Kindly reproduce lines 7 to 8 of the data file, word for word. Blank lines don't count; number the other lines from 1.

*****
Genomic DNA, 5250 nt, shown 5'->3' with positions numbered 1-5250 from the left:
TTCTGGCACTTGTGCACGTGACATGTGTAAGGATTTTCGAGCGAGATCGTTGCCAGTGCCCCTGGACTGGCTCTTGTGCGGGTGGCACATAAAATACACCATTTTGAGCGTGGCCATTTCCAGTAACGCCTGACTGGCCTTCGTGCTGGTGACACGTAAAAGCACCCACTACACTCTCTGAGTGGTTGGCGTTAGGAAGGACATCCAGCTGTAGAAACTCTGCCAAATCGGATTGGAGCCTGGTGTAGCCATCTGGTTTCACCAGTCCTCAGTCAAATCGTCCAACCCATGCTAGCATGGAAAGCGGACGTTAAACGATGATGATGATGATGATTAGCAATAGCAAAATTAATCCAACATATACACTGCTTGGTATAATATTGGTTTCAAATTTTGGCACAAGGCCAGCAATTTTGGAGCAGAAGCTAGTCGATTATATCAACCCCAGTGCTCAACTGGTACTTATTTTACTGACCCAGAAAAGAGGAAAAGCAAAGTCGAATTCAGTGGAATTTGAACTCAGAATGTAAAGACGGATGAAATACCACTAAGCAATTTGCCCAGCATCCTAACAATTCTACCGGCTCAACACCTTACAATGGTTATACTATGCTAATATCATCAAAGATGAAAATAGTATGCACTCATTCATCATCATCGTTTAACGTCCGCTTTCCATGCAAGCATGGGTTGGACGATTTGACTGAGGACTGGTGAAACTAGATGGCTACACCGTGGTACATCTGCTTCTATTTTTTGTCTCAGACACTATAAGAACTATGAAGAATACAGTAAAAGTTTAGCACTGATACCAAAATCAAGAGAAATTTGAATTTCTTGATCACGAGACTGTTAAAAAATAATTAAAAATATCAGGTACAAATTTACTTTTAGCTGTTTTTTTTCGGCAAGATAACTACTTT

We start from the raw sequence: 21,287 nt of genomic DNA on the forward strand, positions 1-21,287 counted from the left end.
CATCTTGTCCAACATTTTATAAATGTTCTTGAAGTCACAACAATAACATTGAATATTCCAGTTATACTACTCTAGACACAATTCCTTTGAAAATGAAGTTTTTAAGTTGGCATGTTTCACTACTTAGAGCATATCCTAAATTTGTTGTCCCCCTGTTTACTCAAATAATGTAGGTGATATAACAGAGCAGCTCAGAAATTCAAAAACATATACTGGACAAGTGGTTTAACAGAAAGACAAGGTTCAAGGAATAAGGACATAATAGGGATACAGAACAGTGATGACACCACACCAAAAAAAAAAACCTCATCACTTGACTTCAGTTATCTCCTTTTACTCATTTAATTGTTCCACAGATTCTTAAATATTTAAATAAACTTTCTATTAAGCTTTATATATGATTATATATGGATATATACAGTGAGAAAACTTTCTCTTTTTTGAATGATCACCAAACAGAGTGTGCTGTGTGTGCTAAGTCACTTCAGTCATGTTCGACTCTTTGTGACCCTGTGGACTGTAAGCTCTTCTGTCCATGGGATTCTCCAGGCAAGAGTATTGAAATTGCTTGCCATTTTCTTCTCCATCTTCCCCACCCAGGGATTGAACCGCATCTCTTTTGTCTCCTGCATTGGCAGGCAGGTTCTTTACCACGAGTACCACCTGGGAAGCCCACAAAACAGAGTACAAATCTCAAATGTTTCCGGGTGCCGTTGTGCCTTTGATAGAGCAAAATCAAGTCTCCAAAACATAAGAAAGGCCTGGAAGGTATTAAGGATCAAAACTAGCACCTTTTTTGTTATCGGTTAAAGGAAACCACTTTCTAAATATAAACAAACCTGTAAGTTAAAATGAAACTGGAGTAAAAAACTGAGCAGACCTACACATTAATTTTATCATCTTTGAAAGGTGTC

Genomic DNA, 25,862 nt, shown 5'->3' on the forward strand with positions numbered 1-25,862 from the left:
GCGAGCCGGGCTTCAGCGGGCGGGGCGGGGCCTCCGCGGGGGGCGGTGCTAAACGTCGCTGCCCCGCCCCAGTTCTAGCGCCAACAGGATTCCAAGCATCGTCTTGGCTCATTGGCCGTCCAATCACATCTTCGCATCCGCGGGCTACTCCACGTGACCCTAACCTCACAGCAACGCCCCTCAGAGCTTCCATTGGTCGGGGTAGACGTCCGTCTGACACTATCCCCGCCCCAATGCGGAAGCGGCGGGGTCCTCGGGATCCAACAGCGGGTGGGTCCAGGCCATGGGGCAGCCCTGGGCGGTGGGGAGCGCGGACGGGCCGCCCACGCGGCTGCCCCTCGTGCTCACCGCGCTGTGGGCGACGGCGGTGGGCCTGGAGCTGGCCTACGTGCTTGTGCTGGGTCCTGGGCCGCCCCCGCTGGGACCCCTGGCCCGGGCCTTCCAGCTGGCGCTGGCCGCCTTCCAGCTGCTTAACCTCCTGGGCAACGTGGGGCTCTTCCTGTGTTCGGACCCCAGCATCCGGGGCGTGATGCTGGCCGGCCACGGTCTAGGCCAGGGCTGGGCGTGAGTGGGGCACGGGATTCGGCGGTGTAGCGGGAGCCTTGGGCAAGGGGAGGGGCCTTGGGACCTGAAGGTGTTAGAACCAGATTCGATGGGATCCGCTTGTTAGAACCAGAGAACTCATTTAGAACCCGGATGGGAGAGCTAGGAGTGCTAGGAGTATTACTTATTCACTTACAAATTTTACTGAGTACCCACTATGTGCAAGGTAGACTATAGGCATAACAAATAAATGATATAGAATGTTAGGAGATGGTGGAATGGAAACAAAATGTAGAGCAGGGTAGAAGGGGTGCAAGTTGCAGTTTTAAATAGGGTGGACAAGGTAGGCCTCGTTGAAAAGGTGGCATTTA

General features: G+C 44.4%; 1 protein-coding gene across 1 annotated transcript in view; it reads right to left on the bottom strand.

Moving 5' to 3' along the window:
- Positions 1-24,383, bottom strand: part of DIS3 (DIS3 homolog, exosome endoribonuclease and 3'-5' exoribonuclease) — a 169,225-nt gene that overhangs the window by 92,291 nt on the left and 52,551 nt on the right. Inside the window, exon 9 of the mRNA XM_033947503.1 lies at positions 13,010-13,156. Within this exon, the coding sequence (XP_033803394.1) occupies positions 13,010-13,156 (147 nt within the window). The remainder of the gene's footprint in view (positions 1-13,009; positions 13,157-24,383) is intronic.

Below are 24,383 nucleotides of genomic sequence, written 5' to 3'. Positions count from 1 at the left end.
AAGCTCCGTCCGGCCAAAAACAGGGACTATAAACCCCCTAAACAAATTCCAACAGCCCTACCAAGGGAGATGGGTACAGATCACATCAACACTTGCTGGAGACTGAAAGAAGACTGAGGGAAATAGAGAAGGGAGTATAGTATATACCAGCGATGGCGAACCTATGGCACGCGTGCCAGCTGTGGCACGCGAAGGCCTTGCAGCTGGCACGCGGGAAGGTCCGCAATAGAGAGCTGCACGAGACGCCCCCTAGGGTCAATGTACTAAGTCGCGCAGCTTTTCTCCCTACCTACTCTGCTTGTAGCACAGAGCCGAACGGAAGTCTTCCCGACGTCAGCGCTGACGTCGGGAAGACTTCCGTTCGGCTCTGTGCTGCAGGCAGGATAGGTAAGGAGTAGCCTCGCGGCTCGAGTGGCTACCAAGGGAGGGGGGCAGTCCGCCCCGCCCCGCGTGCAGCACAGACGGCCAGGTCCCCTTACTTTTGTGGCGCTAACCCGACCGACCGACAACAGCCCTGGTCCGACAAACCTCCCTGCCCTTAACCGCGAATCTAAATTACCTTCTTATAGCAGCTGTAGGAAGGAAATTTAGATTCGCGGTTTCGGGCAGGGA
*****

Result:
General features: G+C 44.4%; 1 protein-coding gene across 1 annotated transcript in view; it reads right to left on the bottom strand.

Moving 5' to 3' along the window: